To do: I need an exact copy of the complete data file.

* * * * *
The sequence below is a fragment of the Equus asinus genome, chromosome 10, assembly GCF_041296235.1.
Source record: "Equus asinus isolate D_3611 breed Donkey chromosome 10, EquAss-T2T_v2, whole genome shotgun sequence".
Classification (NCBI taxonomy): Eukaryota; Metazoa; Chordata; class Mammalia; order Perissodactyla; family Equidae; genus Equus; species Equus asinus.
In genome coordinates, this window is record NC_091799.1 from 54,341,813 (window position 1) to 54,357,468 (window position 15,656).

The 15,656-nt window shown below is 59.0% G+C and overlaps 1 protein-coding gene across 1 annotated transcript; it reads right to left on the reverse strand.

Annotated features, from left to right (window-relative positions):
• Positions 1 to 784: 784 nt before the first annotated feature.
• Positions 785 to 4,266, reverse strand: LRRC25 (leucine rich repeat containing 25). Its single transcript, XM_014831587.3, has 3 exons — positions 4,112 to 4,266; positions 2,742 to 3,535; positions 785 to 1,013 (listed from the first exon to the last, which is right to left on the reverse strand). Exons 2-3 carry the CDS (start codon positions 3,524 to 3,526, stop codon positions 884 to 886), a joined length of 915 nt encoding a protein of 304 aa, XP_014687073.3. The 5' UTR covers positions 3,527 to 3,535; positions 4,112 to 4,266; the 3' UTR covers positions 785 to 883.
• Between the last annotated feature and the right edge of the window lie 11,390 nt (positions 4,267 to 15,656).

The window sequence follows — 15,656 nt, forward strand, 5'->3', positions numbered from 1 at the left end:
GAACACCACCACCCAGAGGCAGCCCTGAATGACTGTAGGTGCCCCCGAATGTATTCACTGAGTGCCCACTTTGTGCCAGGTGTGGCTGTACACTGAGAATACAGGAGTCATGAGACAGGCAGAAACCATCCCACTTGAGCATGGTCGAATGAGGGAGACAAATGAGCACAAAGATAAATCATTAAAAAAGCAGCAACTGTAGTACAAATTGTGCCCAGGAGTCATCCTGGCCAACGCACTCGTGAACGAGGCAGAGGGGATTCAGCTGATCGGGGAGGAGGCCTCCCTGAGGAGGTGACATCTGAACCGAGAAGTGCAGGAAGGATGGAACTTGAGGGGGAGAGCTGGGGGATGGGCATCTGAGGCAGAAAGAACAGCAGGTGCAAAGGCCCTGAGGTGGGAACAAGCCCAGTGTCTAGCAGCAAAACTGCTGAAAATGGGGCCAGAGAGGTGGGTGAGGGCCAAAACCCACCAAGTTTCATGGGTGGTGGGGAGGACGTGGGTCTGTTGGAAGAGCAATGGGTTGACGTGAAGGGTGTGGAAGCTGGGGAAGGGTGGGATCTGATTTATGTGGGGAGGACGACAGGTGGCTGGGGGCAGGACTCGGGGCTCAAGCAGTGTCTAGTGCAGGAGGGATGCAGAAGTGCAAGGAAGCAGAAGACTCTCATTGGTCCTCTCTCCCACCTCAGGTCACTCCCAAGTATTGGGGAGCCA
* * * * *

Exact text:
The sequence below is a fragment of the Equus asinus genome, chromosome 10, assembly GCF_041296235.1.
Source record: "Equus asinus isolate D_3611 breed Donkey chromosome 10, EquAss-T2T_v2, whole genome shotgun sequence".
Classification (NCBI taxonomy): Eukaryota; Metazoa; Chordata; class Mammalia; order Perissodactyla; family Equidae; genus Equus; species Equus asinus.
In genome coordinates, this window is record NC_091799.1 from 54,341,813 (window position 1) to 54,357,468 (window position 15,656).

The 15,656-nt window shown below is 59.0% G+C and overlaps 1 protein-coding gene across 1 annotated transcript; it reads right to left on the reverse strand.

Annotated features, from left to right (window-relative positions):
• Positions 1 to 784: 784 nt before the first annotated feature.
• Positions 785 to 4,266, reverse strand: LRRC25 (leucine rich repeat containing 25). Its single transcript, XM_014831587.3, has 3 exons — positions 4,112 to 4,266; positions 2,742 to 3,535; positions 785 to 1,013 (listed from the first exon to the last, which is right to left on the reverse strand). Exons 2-3 carry the CDS (start codon positions 3,524 to 3,526, stop codon positions 884 to 886), a joined length of 915 nt encoding a protein of 304 aa, XP_014687073.3. The 5' UTR covers positions 3,527 to 3,535; positions 4,112 to 4,266; the 3' UTR covers positions 785 to 883.
• Between the last annotated feature and the right edge of the window lie 11,390 nt (positions 4,267 to 15,656).

The window sequence follows — 15,656 nt, forward strand, 5'->3', positions numbered from 1 at the left end:
GAACACCACCACCCAGAGGCAGCCCTGAATGACTGTAGGTGCCCCCGAATGTATTCACTGAGTGCCCACTTTGTGCCAGGTGTGGCTGTACACTGAGAATACAGGAGTCATGAGACAGGCAGAAACCATCCCACTTGAGCATGGTCGAATGAGGGAGACAAATGAGCACAAAGATAAATCATTAAAAAAGCAGCAACTGTAGTACAAATTGTGCCCAGGAGTCATCCTGGCCAACGCACTCGTGAACGAGGCAGAGGGGATTCAGCTGATCGGGGAGGAGGCCTCCCTGAGGAGGTGACATCTGAACCGAGAAGTGCAGGAAGGATGGAACTTGAGGGGGAGAGCTGGGGGATGGGCATCTGAGGCAGAAAGAACAGCAGGTGCAAAGGCCCTGAGGTGGGAACAAGCCCAGTGTCTAGCAGCAAAACTGCTGAAAATGGGGCCAGAGAGGTGGGTGAGGGCCAAAACCCACCAAGTTTCATGGGTGGTGGGGAGGACGTGGGTCTGTTGGAAGAGCAATGGGTTGACGTGAAGGGTGTGGAAGCTGGGGAAGGGTGGGATCTGATTTATGTGGGGAGGACGACAGGTGGCTGGGGGCAGGACTCGGGGCTCAAGCAGTGTCTAGTGCAGGAGGGATGCAGAAGTGCAAGGAAGCAGAAGACTCTCATTGGTCCTCTCTCCCACCTCAGGTCACTCCCAAGTATTGGGGAGCCA